Located at 749 Main Street (today would be 3749, mid-block between Seventh and Eighth) was Mathew’s Candy Kitchen. Miss Emma Eigenbrod sweetly represented this establishment in a black dress decorated with tinsel and fancy candies. She is standing on the far right in the middle row with the Mathew’s banner partially hidden behind her.
For the planting of the Parent Navel Orange Tree in the courtyard of the Glenwood Mission Inn by President Teddy Roosevelt in May of 1903, Franzen Brothers Hardware furnished the shovel. Now, in December, they joined other merchants in the carnival hosted by the Fraternal Brotherhood. Their representative, Miss Mamie Foster, is in the middle row, second from the left. Franzen had their store at 738 Main, between Seventh and Eighth, almost across the street from Mathew’s Candy.
Another hardware store that participated was J. G. Hansler’s at 761 Main St. (today part of what is now the Imperial Lofts at 3750 Main), almost across the street from Franzen’s. Miss Lorena McLaren ably represented their business, wearing a red dress trimmed with tin strainers, knives, whistles, a tin cup, a frying pan, a saw, a butter ladle, horseshoe nails, and miscellaneous other hardware items. Her banner was wire fencing with a hanging coffee pot and the name Hansler printed on it. A person would wonder how much her dress weighed! One can faintly see the name on the screen in the middle row to the far left, next to the Kennedy Grocery banner.
Neblett’s Drug Store was located in the Hayt Building on the corner of Seventh and Main Streets. The young lady, Ethel Foster, representing this drug store, is seated in the front row, second from the right, holding the Neblett banner.
The second of the four drug stores that were present was Weck’s Drug Company. This druggist was at the northwest corner of Seventh and Main in the Loring Building (today, Citizen’s Business Bank occupies this location). Miss Edna Montgomery, who represented Weck’s, stands at the far right in the middle row. Her banner is somewhat faded but shows a pharmaceutical symbol.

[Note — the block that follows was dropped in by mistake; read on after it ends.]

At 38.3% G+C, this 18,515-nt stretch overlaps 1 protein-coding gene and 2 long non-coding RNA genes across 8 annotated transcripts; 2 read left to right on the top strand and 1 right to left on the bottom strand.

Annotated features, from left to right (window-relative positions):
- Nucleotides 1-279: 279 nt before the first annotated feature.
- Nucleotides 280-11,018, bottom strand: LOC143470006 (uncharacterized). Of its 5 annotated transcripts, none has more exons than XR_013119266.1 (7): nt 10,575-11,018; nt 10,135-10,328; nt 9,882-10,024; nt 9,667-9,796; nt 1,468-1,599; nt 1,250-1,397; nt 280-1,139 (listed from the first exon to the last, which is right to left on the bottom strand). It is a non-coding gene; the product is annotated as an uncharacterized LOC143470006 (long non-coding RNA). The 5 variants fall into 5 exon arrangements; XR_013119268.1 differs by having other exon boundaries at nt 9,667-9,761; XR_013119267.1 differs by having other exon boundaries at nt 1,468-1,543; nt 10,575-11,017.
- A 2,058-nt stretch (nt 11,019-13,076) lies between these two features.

A long-time firm in the construction trade in Riverside was Cresmer & Ward, later just Cresmer. The plant was located at 170 – 195 Eighth Street, between the Santa Fe and Union Pacific Railroad tracks. Numerous buildings in Riverside owe their existence to Cresmer. Miss Viola Tune represented this company at the carnival. Her outfit shown in the upper right was not described, but one can imagine it had features dealing with the construction industry.
This list covers only ten of the forty participants but does give you a taste of the degrees that the merchants went to advertise their businesses and their wares. This also presents a few of the many early Riverside businesses that were prominent in those early years.
Unfortunately, none of these businesses still exist, and many of the fine buildings that housed them are also long gone. You can read about some of them in the informative book Riverside’s Invisible Past by Joan Hall.
One question remains: Who is the lucky gentleman pictured with all those lovely young ladies?